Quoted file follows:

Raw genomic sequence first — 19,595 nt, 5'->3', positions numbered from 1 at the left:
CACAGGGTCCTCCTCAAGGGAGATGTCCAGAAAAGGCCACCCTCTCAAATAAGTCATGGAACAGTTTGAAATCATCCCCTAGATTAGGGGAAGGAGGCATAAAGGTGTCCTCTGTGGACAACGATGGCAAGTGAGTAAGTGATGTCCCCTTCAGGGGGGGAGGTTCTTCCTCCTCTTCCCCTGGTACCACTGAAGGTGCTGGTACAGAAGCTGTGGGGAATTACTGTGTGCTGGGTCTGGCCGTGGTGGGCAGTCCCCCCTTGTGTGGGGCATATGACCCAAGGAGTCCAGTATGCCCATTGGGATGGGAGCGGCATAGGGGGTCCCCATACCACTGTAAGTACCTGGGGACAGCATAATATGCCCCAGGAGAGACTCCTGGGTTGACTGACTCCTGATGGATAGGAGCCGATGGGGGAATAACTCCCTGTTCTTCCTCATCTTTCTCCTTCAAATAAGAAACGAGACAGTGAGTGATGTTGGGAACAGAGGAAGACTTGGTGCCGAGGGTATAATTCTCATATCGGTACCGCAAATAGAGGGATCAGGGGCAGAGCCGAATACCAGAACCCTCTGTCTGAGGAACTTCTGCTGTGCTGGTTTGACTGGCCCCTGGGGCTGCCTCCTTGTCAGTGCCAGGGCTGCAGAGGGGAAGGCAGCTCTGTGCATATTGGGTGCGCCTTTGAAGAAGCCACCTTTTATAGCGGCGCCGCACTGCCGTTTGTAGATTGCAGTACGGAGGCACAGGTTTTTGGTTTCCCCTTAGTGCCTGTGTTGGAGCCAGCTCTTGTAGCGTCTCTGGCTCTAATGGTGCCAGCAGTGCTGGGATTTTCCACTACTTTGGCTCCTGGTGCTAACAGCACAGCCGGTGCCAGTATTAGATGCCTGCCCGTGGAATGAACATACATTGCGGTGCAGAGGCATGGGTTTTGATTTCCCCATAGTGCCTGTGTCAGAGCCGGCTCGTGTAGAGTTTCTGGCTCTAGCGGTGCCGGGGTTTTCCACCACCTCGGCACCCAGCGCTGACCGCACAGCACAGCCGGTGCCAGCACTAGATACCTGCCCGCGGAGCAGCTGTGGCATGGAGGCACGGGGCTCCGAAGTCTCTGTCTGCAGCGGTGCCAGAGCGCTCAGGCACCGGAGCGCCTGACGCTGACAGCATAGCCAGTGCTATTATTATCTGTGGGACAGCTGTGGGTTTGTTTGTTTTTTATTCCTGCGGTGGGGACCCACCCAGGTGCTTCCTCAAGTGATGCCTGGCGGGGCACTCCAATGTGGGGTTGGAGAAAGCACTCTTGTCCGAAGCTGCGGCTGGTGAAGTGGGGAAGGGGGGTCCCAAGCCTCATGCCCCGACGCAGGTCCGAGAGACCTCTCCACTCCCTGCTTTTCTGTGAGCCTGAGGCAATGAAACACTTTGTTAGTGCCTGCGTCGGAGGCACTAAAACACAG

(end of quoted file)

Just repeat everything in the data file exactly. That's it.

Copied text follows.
Raw genomic sequence first — 19,595 nt, 5'->3', positions numbered from 1 at the left:
CACAGGGTCCTCCTCAAGGGAGATGTCCAGAAAAGGCCACCCTCTCAAATAAGTCATGGAACAGTTTGAAATCATCCCCTAGATTAGGGGAAGGAGGCATAAAGGTGTCCTCTGTGGACAACGATGGCAAGTGAGTAAGTGATGTCCCCTTCAGGGGGGGAGGTTCTTCCTCCTCTTCCCCTGGTACCACTGAAGGTGCTGGTACAGAAGCTGTGGGGAATTACTGTGTGCTGGGTCTGGCCGTGGTGGGCAGTCCCCCCTTGTGTGGGGCATATGACCCAAGGAGTCCAGTATGCCCATTGGGATGGGAGCGGCATAGGGGGTCCCCATACCACTGTAAGTACCTGGGGACAGCATAATATGCCCCAGGAGAGACTCCTGGGTTGACTGACTCCTGATGGATAGGAGCCGATGGGGGAATAACTCCCTGTTCTTCCTCATCTTTCTCCTTCAAATAAGAAACGAGACAGTGAGTGATGTTGGGAACAGAGGAAGACTTGGTGCCGAGGGTATAATTCTCATATCGGTACCGCAAATAGAGGGATCAGGGGCAGAGCCGAATACCAGAACCCTCTGTCTGAGGAACTTCTGCTGTGCTGGTTTGACTGGCCCCTGGGGCTGCCTCCTTGTCAGTGCCAGGGCTGCAGAGGGGAAGGCAGCTCTGTGCATATTGGGTGCGCCTTTGAAGAAGCCACCTTTTATAGCGGCGCCGCACTGCCGTTTGTAGATTGCAGTACGGAGGCACAGGTTTTTGGTTTCCCCTTAGTGCCTGTGTTGGAGCCAGCTCTTGTAGCGTCTCTGGCTCTAATGGTGCCAGCAGTGCTGGGATTTTCCACTACTTTGGCTCCTGGTGCTAACAGCACAGCCGGTGCCAGTATTAGATGCCTGCCCGTGGAATGAACATACATTGCGGTGCAGAGGCATGGGTTTTGATTTCCCCATAGTGCCTGTGTCAGAGCCGGCTCGTGTAGAGTTTCTGGCTCTAGCGGTGCCGGGGTTTTCCACCACCTCGGCACCCAGCGCTGACCGCACAGCACAGCCGGTGCCAGCACTAGATACCTGCCCGCGGAGCAGCTGTGGCATGGAGGCACGGGGCTCCGAAGTCTCTGTCTGCAGCGGTGCCAGAGCGCTCAGGCACCGGAGCGCCTGACGCTGACAGCATAGCCAGTGCTATTATTATCTGTGGGACAGCTGTGGGTTTGTTTGTTTTTTATTCCTGCGGTGGGGACCCACCCAGGTGCTTCCTCAAGTGATGCCTGGCGGGGCACTCCAATGTGGGGTTGGAGAAAGCACTCTTGTCCGAAGCTGCGGCTGGTGAAGTGGGGAAGGGGGGTCCCAAGCCTCATGCCCCGACGCAGGTCCGAGAGACCTCTCCACTCCCTGCTTTTCTGTGAGCCTGAGGCAATGAAACACTTTGTTAGTGCCTGCGTCGGAGGCACTAAAACACAG